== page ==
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How Much Could Be Saved By Slowing Medicaid's Growth to 3 Percent?

by Demian Brady / /

Ohio Governor John Kasich faced some controversy for the way he pushed through an expansion of Medicaid enrollment in the Buckeye State. Under the Affordable Care Act, states that expand Medicaid will receive a 100 percent match from the federal government for the new enrollees through 2016. After that the federal match rate will gradually drop to 90%. Kasich avoided a vote in the state legislature and instead turned to a special bipartisan Control Board which approved the expansion in a 5-2 vote in 2013.

The expansion has dramatically increased Ohio's Medicaid enrollment and its costs. According to OhioWatchdog.org, costs grew by 4 percent in 2012 and 2.5 percent in 2013. In 2014 costs grew by 10.6 percent and in 2015 by 12.5 percent.

John Kasich is also a Presidential candidate. His recently unveiled balanced budget plan includes reforms intended to control Medicaid costs. He would base Medicaid payments to the states on a monthly per-member allocation and he would give states latitude to "innovate and tailor programs to their individual health care markets." Several states, including Florida, have found savings through pilot reform efforts.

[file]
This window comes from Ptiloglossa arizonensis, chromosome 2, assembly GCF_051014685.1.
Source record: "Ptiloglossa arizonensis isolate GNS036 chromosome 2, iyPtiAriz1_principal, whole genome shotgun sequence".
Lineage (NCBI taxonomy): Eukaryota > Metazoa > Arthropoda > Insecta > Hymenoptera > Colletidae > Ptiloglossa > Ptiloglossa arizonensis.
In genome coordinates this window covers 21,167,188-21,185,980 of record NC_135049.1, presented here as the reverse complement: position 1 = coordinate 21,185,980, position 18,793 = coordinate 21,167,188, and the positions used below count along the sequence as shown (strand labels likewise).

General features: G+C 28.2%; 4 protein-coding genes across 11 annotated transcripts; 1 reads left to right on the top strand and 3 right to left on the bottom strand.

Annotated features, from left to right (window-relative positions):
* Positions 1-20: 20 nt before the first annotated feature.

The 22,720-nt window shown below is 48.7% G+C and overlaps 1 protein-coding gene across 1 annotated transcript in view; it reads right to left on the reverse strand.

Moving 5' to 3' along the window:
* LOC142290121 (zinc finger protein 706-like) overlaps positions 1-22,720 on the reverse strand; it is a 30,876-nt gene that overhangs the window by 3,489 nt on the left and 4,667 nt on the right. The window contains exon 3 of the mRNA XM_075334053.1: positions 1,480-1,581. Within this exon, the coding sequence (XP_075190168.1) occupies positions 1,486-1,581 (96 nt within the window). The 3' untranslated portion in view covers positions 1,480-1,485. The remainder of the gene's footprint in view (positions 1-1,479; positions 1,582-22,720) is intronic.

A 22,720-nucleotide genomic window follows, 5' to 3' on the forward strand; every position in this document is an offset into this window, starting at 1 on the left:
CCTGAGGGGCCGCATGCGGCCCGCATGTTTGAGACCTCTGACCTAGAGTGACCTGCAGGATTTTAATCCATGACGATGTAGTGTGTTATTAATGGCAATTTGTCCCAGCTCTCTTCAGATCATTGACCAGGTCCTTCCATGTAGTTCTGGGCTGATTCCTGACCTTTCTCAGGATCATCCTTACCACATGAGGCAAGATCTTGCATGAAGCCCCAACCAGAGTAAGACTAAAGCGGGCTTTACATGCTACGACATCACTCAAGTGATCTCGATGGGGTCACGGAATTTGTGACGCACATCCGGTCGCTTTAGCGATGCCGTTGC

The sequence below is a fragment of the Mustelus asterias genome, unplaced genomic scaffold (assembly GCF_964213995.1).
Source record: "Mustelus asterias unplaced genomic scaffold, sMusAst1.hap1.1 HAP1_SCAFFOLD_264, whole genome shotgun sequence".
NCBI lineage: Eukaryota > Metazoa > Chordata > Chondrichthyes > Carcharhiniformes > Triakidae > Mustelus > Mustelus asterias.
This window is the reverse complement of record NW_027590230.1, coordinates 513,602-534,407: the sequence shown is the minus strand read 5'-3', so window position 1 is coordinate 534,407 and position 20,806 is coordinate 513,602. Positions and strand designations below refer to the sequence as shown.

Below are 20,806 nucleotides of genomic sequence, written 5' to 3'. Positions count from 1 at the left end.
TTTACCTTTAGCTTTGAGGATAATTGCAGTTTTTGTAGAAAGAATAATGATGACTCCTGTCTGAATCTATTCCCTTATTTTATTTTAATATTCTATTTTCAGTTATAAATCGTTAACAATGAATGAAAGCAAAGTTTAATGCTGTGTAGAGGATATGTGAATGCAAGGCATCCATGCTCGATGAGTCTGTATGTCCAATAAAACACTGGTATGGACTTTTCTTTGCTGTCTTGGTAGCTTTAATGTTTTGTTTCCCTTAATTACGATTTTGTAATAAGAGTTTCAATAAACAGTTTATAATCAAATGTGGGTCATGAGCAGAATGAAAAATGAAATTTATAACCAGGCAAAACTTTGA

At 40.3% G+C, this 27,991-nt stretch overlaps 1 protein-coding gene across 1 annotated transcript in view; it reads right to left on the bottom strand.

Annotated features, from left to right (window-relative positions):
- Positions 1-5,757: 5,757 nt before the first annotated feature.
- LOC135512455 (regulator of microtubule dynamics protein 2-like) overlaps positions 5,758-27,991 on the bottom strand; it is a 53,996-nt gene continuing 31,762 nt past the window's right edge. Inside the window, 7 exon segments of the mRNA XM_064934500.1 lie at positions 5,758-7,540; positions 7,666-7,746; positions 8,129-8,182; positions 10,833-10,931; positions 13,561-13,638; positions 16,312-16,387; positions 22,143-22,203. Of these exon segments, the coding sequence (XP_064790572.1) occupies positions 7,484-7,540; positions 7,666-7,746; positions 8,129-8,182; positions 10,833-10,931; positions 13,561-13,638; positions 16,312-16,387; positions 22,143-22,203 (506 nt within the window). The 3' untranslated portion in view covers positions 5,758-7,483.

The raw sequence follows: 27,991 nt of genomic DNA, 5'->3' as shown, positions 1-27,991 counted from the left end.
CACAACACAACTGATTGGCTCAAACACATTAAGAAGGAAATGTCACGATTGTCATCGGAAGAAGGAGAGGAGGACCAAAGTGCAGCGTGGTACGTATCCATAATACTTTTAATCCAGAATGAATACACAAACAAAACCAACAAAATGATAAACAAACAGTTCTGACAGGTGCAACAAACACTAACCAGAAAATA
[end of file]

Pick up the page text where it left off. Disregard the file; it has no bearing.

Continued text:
Kasich's goal would be to hold Medicaid growth to 3 percent annually. How much could that save?

In his overview of Kasich's plan, NTUF's Michael Tasselmyer noted that Medicaid has grown by an average of 5.2 percent over the last five years. Looking forward, the Congressional Budget Office projects that Medicaid costs will grow by 7 percent in 2016 to $376 billion. From 2017 through 2025, Medicaid costs will grow by an average of 4.8 percent annually, and outlays over that time will total $4.27 trillion.

Assuming implementation of Kasich's reform before 2017, successfully limiting Medicaid to 3 percent annual growth could save taxpayers $331 billion - about $37 billion per year - compared to the latest projections based on current law.


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